Amber Heard forced to hire new legal team after lawyer Elaine Bredehoft steps down
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Amber Heard has had to hire a new team of attorneys after lawyer Elaine Bredehoft quit ahead of the upcoming appeal showdown in the Johnny Depp defamation case.
Bredehoft represented Heard as she went up against her ex-husband earlier this year, after the Pirates of the Caribbean star accused his ex-wife of defaming him in a 2018 op-ed written in The Washington Post.
Heard has now hired lawyers David L. Axelrod and Jay Ward Brown to represent her as she tries to have the courts rescind their ruling in favour of her ex-husband.
The 36-year-old actor's choice of lawyers has also hinted at how the Aquaman star intends to take on her appeal.
Her freshly-minted lawyers are First Amendment legal experts, with the new attorneys confirming that the first clause of the US Bill of Rights will play a key role.
"We welcome the opportunity to represent Ms. Heard in this appeal as it is a case with important First Amendment implications for every American," Axelrod and Brown said in a joint statement, as per EW.
"We're confident the appellate court will apply the law properly without deference to popularity, reverse the judgment against Ms. Heard, and reaffirm the fundamental principles of Freedom of Speech."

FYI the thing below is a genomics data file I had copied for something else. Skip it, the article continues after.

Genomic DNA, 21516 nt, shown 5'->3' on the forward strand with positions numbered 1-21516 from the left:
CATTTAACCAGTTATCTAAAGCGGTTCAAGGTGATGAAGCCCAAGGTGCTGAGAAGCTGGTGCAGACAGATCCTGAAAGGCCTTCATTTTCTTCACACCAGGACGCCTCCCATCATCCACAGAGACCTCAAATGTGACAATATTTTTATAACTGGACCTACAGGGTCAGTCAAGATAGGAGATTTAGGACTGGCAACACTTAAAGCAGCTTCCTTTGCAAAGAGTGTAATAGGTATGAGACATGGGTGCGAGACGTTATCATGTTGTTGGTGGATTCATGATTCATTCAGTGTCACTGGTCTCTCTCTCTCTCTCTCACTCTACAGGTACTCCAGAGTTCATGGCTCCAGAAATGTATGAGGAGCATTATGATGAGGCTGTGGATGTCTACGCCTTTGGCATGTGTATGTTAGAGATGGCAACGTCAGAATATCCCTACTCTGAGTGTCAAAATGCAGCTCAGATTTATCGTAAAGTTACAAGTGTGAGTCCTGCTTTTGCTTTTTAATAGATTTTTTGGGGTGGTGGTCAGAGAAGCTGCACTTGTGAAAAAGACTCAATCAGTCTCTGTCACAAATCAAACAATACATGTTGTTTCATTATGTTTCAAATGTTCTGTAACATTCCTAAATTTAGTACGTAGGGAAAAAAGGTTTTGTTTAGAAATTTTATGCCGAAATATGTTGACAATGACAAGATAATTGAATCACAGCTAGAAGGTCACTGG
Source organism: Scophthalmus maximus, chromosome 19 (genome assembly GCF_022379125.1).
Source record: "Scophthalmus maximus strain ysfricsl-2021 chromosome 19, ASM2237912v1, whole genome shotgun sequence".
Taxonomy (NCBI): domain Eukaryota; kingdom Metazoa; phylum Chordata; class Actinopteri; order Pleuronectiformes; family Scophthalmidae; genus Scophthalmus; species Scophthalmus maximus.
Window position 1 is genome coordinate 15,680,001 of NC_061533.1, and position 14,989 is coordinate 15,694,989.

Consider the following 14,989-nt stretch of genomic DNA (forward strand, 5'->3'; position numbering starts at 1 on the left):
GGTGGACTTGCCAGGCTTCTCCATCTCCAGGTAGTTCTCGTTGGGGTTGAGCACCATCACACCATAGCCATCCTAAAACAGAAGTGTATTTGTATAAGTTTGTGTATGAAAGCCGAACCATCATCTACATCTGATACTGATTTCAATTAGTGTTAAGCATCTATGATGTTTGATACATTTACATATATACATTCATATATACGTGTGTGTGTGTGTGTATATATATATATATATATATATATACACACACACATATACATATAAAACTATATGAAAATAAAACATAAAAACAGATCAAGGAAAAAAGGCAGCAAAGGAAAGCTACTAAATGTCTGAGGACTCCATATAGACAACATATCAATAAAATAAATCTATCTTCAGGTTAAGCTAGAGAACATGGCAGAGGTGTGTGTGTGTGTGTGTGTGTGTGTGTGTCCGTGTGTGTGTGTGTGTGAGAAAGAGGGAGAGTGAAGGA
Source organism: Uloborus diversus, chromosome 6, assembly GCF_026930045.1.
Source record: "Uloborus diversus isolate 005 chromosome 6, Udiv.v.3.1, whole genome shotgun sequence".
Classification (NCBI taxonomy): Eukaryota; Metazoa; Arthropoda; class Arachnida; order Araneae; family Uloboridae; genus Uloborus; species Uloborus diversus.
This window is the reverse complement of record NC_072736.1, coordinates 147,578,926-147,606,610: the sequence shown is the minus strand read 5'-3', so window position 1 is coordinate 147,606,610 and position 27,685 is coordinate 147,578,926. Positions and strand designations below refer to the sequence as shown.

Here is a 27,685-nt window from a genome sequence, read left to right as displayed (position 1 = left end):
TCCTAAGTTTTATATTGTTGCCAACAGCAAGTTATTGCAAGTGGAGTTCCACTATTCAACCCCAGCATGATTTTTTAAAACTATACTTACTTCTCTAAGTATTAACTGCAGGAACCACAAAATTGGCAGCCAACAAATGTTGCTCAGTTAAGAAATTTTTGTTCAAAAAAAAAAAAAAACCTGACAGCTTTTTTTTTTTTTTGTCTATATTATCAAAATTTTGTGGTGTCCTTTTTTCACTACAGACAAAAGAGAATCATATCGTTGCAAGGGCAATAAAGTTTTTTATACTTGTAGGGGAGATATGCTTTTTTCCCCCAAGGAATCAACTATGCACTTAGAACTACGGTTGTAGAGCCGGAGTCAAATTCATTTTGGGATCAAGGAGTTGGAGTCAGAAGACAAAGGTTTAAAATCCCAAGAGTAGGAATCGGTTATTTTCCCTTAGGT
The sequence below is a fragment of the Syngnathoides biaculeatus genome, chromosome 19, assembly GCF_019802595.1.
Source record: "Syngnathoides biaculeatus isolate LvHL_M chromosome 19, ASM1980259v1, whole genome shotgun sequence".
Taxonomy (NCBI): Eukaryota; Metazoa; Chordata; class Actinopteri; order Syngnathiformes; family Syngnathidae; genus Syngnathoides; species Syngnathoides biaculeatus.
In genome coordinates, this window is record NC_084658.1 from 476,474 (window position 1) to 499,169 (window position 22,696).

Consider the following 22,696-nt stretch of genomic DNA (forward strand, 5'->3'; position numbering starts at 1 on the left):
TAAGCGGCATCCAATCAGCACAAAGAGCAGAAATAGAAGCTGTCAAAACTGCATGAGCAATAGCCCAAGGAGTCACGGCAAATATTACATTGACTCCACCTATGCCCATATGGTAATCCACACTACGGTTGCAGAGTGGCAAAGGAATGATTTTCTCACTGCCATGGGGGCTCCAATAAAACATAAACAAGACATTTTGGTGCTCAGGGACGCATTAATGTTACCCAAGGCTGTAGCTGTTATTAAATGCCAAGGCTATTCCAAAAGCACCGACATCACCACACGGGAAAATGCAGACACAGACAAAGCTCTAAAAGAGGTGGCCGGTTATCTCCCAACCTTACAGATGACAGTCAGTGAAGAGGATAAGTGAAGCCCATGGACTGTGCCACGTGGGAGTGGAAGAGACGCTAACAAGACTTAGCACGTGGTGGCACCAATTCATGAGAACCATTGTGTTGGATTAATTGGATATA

Axelrod and Brown are specialists in the first amendment and have previously wielded their expertise as counsel for Sarah Palin when she successfully took on the New York Times in 2017 over a damaging editorial.
Attorney Ben Rottenborn, who represented Heard in the initial trial, will remain on the team as a co-counsel as they prepare to take on Depp again in the courts.
After weeks of testimony from witnesses including both Depp and Heard, a jury largely sided with Depp and awarded him $10.4 million (£8.59m) in damages. Heard won part of her countersuit and was awarded $2m (£1.65m), however soon after the result was announced Bredehoft shared Heard's plans to appeal the verdict.
When Heard's legal team filed the appeal, a spokesperson for Heard told The Los Angeles Times: "We believe the court made errors that prevented a just and fair verdict consistent with the 1st Amendment. We are therefore appealing the verdict. While we realise today’s filing will ignite the Twitter bonfires, there are steps we need to take to ensure both fairness and justice."